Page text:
One Lens for Everything: A Review of the Tamron 18-300mm f/3.5-6.3 Di III-A VC VXD Lens

When you are going for a hike or on a trip, you do not always want to carry a backpack full of lenses. Sometimes, a single lens that covers every focal length you could conceivably need is the better way to go. For Sony and Fujifilm APS-C shooters, there is the Tamron 18-300mm f/3.5-6.3 Di III-A VC VXD, and this great video review takes a look the kind of performance and image quality you can expect from it in practice. 

Coming to you from Dustin Abbott, this excellent video review takes a look at the Tamron 18-300mm f/3.5-6.3 Di III-A VC VXD lens. A superzoom with a remarkable zoom range of 16.6x and equivalent focal length range of 27-450mm, this lens can cover just about any focal length most photographers would need, aside from very wide angles. Like any superzoom, however, you should not expect top-level image quality, though it is quite impressive to see what Tamron has managed to do with this option, particularly at its price level. And of course, such a lens is not about top-shelf image quality, but rather the convenience of having such a huge range available. In addition to that, Tamron has included Vibration Compensation and weather-sealed construction in the lens, making it all the more versatile. Check out the video above for Abbott's full thoughts.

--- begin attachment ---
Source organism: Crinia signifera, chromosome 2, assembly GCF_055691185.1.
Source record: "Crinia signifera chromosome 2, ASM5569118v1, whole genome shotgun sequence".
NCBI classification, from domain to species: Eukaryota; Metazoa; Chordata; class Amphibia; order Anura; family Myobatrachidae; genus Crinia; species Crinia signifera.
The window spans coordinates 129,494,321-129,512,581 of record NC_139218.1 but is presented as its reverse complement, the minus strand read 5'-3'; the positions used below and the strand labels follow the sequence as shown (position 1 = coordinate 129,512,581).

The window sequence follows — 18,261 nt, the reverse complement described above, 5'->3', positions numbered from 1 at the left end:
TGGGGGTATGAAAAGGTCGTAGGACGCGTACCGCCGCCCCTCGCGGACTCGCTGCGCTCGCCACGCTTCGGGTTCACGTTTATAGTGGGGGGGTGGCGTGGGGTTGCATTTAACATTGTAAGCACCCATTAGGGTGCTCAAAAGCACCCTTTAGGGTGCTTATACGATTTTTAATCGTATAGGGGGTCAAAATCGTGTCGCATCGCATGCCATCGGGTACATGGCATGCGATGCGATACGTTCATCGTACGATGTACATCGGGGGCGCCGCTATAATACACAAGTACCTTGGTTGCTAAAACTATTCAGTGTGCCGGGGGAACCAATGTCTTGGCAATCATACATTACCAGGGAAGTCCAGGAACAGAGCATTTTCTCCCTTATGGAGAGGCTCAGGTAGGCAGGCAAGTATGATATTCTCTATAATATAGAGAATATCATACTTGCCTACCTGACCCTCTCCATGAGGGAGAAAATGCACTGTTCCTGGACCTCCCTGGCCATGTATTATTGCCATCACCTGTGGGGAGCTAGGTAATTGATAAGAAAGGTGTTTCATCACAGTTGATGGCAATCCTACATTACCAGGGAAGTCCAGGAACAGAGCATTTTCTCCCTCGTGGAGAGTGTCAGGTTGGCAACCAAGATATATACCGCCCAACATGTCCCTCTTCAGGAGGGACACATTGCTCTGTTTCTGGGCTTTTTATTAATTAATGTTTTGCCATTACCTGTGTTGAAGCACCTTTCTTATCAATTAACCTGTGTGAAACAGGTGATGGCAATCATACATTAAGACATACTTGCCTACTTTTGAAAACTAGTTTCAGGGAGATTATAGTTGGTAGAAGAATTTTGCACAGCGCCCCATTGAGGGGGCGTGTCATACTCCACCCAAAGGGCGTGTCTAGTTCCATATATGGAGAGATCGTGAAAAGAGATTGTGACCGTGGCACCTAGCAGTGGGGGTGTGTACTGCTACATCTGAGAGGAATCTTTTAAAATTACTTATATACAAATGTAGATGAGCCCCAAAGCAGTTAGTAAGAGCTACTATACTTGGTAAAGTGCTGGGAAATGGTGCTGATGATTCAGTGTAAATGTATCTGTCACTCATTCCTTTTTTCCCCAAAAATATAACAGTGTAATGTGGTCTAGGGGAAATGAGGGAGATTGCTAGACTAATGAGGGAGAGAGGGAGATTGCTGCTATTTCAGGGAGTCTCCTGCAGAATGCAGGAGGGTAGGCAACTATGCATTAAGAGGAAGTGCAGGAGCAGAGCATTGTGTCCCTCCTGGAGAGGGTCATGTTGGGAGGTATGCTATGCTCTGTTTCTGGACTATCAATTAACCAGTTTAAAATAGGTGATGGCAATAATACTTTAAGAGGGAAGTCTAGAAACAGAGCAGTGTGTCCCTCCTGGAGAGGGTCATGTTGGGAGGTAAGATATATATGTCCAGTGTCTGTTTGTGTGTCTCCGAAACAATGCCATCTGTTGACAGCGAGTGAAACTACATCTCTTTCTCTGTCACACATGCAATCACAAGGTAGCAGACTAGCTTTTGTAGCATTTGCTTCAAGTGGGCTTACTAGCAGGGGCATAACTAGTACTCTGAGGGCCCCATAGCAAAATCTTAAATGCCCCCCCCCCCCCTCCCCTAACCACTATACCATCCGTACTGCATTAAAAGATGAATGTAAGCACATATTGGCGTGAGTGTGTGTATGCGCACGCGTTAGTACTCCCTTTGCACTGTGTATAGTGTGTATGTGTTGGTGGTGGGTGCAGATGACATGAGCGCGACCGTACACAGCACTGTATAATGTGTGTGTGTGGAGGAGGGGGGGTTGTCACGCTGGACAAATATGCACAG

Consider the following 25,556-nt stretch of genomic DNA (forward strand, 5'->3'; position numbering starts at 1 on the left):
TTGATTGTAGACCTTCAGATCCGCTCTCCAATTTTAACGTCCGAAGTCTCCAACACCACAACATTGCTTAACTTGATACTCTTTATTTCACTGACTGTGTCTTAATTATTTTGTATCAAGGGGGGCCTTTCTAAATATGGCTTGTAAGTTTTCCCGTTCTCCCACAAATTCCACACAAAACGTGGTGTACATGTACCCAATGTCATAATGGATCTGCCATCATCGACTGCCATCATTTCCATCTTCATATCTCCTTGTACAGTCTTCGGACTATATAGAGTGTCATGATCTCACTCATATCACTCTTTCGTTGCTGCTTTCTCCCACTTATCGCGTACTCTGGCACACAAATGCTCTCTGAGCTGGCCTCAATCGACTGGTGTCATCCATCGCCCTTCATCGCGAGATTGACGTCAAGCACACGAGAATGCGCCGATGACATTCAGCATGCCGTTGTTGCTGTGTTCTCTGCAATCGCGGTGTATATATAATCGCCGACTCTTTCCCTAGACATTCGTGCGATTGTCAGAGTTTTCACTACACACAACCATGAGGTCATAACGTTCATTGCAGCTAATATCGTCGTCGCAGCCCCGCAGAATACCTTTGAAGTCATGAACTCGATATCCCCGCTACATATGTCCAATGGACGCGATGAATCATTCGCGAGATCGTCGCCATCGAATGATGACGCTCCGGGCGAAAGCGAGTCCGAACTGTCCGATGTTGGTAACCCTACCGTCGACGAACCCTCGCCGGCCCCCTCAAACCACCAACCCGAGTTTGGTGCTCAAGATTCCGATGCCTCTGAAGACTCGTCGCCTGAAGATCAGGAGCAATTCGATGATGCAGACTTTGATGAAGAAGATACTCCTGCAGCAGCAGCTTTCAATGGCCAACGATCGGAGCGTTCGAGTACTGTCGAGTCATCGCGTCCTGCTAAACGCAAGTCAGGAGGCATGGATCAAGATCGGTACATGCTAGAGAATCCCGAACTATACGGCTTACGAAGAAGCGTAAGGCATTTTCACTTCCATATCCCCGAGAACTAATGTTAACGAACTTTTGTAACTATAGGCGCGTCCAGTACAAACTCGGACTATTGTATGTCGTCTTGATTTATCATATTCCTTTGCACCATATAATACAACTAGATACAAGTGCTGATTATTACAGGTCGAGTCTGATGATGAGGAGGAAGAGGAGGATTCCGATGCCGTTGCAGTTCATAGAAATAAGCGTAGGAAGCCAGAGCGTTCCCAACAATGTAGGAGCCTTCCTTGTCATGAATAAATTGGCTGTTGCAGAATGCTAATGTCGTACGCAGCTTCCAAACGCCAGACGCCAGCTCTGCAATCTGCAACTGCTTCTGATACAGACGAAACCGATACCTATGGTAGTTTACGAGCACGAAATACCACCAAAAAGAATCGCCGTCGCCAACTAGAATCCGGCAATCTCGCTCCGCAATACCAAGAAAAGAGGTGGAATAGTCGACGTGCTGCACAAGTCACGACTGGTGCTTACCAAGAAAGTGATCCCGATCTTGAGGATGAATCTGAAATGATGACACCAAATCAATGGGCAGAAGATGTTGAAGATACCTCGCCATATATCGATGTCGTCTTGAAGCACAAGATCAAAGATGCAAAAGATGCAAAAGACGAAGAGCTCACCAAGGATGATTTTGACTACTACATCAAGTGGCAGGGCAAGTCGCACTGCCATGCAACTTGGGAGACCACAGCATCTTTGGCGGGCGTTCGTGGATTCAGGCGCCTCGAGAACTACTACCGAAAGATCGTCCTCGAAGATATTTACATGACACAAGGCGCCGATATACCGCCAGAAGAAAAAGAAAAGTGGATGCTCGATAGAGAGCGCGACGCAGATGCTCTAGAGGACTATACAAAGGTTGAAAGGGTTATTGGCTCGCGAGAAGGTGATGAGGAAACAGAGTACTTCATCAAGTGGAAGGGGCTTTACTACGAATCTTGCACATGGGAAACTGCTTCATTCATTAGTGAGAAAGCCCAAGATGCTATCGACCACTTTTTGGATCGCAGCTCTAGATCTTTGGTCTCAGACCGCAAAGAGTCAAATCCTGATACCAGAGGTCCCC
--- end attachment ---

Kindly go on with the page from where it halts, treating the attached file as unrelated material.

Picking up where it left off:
Alex Cooke's picture

Alex Cooke is a Cleveland-based portrait, events, and landscape photographer. He holds an M.S. in Applied Mathematics and a doctorate in Music Composition. He is also an avid equestrian.

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Apparently Tamron has no love for the Nikon Z50 or Zfc.

Fstoppers front page today .....8 post that include a Sony camera ...

Sony has been very successful in generating online buzz and feeding the YouTubers. But as we all know, no web strategy works forever. I think the Zfc is a brilliant product design and I'm hoping the market agrees.

Nikon Zfc, is just 20MP, while today's 'Enthusiasts' models of 'Crop' sensor based digital SLR and mirrorless cameras are not less than 24MP and a part of those are over 24MP with that sensor size, such as some Fujifilm models, and up-to (At the moment) 32.5MP 'Crop' sensor in the Canon EOS-90D...